I heard a remark this morning about our having a "Pineapple Express" winter. Now, I'm really confused.ReplyDelete
Interesting post as always Cliff! Thanks!ReplyDelete
Our last big storm here on Vancouver Island were the events of November (9th I believe?), early December 2006 and January 2007. One-two-three punch that didn't it every area every time on the Lower Mainland of BC but did major damage in every case.
Looking at the ENSO table here:
2006 and 2012 are nearly identical though if the ENSO forecasts hold, they should diverge as 2006 went into a mild El Nino where 2012 is heading back down towards neutral.
Oh but I want to see graphs of the snowstorms on neutral years.ReplyDelete
'A bit off topic, but today's contrast between the LGX data and the ATX data is greater than the images in a recent post on how "blind" ATX is to big time weather on our coast. I will take it upon myself to see to it that Maria Cantwell sees the images being served up at 8:15 this morning, Oct. 24th. What a great difference! And thanks again to Cliff for his part in making this happen.ReplyDelete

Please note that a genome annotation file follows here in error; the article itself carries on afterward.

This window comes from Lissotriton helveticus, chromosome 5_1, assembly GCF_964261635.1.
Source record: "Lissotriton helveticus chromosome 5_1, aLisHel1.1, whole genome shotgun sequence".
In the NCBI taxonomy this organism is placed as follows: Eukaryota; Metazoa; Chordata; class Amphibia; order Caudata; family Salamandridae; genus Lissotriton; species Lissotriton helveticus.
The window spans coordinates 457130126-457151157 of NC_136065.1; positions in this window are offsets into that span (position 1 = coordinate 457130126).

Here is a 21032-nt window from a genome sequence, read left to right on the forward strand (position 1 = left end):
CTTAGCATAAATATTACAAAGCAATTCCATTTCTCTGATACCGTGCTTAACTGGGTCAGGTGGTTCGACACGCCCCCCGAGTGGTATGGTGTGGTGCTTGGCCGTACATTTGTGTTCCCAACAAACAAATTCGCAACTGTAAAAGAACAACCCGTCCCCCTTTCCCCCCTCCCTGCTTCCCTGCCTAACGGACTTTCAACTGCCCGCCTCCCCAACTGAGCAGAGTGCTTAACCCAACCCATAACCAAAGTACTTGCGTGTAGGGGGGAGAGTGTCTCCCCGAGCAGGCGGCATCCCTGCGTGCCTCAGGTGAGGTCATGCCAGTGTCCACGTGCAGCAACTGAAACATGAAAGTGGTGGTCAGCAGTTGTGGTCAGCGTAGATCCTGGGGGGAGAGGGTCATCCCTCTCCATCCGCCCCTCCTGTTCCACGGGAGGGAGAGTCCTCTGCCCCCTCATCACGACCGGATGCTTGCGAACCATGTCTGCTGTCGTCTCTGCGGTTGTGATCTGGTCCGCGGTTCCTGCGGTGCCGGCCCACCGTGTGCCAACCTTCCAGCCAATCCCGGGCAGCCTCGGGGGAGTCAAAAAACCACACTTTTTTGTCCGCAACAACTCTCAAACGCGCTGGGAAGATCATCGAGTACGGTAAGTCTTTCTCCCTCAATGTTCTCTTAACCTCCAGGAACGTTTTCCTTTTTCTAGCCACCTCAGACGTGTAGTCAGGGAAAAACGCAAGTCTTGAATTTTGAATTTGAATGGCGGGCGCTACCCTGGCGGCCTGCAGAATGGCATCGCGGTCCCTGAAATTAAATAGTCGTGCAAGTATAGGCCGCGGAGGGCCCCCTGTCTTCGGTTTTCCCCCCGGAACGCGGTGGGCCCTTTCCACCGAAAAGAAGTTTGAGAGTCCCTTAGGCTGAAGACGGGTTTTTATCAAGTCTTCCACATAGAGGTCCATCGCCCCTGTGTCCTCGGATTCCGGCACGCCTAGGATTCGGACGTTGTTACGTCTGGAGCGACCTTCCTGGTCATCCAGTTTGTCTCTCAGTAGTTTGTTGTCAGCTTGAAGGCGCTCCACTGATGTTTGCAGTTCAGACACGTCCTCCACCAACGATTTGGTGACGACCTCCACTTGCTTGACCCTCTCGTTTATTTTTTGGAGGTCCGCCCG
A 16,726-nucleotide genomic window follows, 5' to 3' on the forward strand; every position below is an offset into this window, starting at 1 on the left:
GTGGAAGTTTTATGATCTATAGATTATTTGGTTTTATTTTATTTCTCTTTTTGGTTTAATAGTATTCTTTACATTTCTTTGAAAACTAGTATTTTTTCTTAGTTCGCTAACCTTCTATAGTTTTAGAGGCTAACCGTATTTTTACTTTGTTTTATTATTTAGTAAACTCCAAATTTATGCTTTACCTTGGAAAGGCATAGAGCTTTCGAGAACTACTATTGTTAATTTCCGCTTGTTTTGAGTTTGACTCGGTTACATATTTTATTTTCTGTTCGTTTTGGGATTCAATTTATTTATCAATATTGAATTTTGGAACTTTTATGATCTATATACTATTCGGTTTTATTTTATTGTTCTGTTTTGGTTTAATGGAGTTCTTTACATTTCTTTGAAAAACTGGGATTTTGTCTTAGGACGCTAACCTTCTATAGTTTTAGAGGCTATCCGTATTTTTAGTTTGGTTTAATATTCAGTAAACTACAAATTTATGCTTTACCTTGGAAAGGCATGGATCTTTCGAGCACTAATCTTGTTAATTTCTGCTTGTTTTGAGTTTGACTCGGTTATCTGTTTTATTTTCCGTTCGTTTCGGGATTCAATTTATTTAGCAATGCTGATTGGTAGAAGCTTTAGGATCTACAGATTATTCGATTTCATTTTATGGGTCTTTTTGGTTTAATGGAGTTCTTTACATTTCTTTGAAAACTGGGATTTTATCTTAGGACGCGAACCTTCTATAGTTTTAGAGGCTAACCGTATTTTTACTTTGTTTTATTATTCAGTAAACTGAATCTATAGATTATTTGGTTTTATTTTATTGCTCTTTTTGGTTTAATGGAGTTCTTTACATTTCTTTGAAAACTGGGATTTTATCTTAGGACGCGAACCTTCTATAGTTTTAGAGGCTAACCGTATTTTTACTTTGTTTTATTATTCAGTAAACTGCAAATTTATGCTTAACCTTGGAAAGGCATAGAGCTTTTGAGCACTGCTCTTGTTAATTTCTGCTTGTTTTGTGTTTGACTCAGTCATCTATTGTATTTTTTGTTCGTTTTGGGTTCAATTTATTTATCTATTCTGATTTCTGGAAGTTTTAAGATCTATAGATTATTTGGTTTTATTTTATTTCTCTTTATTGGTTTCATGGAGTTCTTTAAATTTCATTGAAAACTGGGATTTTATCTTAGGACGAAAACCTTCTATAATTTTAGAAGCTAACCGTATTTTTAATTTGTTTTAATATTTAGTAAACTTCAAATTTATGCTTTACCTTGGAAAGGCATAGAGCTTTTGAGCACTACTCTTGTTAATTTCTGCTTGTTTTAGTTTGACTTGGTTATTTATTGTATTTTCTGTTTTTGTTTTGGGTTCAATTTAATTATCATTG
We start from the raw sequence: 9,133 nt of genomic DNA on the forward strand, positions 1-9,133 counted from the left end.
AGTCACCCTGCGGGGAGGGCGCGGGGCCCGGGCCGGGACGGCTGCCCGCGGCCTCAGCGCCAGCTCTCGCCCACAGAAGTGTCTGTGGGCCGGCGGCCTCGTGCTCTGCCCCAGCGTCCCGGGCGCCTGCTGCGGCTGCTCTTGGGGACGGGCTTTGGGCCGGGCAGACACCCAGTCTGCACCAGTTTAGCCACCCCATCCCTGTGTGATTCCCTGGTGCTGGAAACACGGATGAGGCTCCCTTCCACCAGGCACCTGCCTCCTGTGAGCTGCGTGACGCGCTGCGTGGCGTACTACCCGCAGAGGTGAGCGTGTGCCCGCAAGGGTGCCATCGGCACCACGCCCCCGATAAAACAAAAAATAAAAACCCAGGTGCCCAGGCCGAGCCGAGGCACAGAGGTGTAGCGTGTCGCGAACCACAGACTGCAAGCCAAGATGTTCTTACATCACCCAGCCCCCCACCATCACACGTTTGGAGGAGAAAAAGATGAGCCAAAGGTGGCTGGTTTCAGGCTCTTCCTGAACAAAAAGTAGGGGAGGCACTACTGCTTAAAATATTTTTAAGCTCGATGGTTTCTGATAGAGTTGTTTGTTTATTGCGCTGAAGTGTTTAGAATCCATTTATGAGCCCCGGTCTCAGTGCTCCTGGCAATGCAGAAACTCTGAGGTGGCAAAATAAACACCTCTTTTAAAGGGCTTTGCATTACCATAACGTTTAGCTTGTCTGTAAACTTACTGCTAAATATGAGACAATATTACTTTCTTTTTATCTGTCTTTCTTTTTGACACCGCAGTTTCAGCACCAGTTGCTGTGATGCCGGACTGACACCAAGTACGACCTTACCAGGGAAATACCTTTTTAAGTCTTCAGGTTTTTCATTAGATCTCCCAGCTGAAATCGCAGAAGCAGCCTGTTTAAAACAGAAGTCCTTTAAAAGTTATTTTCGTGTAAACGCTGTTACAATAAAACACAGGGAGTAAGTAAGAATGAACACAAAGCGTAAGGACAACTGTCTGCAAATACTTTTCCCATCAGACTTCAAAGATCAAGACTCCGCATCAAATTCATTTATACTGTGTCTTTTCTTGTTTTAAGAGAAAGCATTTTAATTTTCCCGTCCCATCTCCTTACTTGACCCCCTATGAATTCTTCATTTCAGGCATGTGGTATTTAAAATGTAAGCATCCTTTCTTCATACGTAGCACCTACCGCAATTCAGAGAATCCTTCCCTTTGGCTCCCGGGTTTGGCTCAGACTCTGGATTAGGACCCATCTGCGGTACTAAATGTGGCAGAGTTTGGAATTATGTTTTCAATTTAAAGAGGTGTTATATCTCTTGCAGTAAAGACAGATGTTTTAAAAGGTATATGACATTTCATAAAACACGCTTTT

Another question on Kittitas Valley Cliff....are we in a fuzzy radar area? It's been snowing in Ellensburg pretty good for a few hours and was snowing really good in Taneum curves as well since around 7am, yet radar looks like there is no precipitation in the area, only to the east of us. I've only been able to keep up by spotter reports from my kiddos and watching the wsdot cams. Manashtash Ridge seems like it is getting hammered...much worse there than in Snoqualmie Pass today and yesterday.ReplyDelete
Bring that POW!!!ReplyDelete
Oh no...please no. Sitting in the dark with no heat for 3 days after last winter's snow and ice storm...please no. Rain..fine with me. But the wind and snow...please please nooooo!ReplyDelete